Wind-turbine wake flows - Effects of boundary layers and periodic disturbances
2014 (English)Doctoral thesis, comprehensive summary (Other academic)
The increased fatigue loads and decreased power output of a wind turbine placed in the wake of another turbine is a well-known problem when building new wind-power farms and a subject of intensive research. These problems are caused by the velocity gradients and high turbulence levels present in the wake of a turbine. In order to better estimate the total power output and life time of a wind-power farm, knowledge about the development and stability of wind-turbine wakes is crucial.
In the present thesis, the flow field around small-scale model wind turbines has been investigated experimentally in two wind tunnels. The flow velocity was measured with both hot-wire anemometry and particle image velocimetry. To monitor the turbine performance, the rotational frequency, the power output and the total drag force on the turbine were also measured. The power and thrust coefficients for different tip-speed ratios were calculated and compared to the blade element momentum method, with a reasonable agreement. The same method was also used to design and manufacture new turbine blades, which gave an estimate of the distribution of the lift and drag forces along the blades.
The influence of the inlet conditions on the turbine and the wake properties was studied by subjecting the turbine to both uniform in flow and different types of boundary layer in flows. In order to study the stability and development of the tip vortices shed from the turbine blades, a new experimental setup for phase-locked measurements was constructed. The setup made it possible to introduce perturbations of different frequencies and amplitudes, located in the rear part of the nacelle. With a newly developed method, it was possible to characterize the vortices and follow their development downstream, using only the streamwise velocity component.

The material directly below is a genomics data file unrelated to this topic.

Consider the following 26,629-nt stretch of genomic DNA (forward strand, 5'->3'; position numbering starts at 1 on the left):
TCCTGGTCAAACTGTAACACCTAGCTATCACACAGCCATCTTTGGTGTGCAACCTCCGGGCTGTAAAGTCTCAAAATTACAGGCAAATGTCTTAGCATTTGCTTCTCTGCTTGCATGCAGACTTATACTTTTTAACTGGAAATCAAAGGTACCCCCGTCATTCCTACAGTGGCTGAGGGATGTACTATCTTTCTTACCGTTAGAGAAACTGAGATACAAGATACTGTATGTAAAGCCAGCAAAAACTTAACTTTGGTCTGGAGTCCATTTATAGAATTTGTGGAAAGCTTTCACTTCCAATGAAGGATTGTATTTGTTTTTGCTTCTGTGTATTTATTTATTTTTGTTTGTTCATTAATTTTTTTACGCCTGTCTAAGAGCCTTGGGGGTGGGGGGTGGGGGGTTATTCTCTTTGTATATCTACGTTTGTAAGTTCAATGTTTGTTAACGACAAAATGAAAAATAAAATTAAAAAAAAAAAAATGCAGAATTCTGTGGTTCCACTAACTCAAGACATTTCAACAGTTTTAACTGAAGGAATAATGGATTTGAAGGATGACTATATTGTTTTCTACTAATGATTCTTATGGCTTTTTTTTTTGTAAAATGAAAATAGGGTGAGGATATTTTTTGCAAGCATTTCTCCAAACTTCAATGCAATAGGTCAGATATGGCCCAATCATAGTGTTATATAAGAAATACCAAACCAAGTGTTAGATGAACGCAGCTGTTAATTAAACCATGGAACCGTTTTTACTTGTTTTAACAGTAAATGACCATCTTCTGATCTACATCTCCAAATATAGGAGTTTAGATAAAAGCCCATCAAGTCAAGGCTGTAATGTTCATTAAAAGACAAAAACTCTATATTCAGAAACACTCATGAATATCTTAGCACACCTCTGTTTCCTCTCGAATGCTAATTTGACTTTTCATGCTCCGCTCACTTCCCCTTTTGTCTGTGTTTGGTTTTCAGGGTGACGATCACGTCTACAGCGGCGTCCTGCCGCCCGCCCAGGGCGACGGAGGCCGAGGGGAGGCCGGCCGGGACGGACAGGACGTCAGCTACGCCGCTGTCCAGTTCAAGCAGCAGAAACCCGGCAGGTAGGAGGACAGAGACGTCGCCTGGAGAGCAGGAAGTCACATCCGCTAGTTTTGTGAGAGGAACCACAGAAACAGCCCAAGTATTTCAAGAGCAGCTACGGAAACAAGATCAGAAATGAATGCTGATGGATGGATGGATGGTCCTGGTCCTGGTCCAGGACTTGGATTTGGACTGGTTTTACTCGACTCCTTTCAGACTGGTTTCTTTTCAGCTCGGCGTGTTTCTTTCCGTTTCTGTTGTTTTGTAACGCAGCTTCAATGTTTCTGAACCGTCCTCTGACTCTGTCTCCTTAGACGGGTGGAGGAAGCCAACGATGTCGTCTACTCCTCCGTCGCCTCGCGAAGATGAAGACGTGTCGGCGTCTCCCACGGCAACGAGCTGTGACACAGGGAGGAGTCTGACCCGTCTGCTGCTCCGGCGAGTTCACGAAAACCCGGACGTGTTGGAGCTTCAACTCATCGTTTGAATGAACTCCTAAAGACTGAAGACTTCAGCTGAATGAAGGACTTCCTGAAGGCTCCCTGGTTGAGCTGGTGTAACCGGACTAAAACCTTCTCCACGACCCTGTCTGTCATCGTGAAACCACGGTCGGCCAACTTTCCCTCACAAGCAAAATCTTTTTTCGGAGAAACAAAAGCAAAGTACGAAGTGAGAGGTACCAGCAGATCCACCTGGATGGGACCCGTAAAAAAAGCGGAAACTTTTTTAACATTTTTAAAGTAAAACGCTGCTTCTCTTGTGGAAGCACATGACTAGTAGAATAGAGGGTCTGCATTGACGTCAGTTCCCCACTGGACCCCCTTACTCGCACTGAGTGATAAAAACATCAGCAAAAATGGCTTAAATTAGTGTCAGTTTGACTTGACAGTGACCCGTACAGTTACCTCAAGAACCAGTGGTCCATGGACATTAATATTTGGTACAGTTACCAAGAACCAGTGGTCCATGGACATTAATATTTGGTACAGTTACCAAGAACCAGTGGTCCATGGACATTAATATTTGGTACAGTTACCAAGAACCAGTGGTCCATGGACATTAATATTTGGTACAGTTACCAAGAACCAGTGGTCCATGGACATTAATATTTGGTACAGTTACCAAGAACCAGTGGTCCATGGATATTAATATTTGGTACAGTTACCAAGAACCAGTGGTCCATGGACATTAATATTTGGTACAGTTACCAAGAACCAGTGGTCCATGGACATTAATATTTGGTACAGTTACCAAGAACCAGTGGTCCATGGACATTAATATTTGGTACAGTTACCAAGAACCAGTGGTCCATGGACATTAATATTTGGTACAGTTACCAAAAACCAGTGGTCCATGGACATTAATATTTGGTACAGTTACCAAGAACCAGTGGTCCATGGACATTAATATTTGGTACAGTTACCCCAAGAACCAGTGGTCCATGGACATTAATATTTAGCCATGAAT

Measurements were also performed on porous discs placed in different configurations. The results highlighted the importance of turbine spacings. Both the measurements on the turbine and the discs were also used to compare with large eddy simulations using the actuator disc method. The simulations managed to predict the mean velocity fairly well in both cases, while larger discrepancies were seen in the turbulence intensity.
Place, publisher, year, edition, pages
Stockholm: KTH Royal Institute of Technology, 2014. , viii, 35 p.
TRITA-MEK, ISSN 0348-467X ; 2014:12
wind power, wind-turbine model, wind tunnel, porous disc, hot-wire anemometry, particle image velocimetry, blade element momentum method, large eddy simulations, actuator disc method
Fluid Mechanics and Acoustics
IdentifiersURN: urn:nbn:se:kth:diva-144475ISBN: 978-91-7595-112-6OAI: oai:DiVA.org:kth-144475DiVA: diva2:713584
2014-05-14, D2, Lindstedtsvägen 5, KTH, Stockholm, 10:15 (English)
Fransson, Jens, Professor
FunderSwedish Energy Agency
QC 201404242014-04-242014-04-232014-04-24Bibliographically approved
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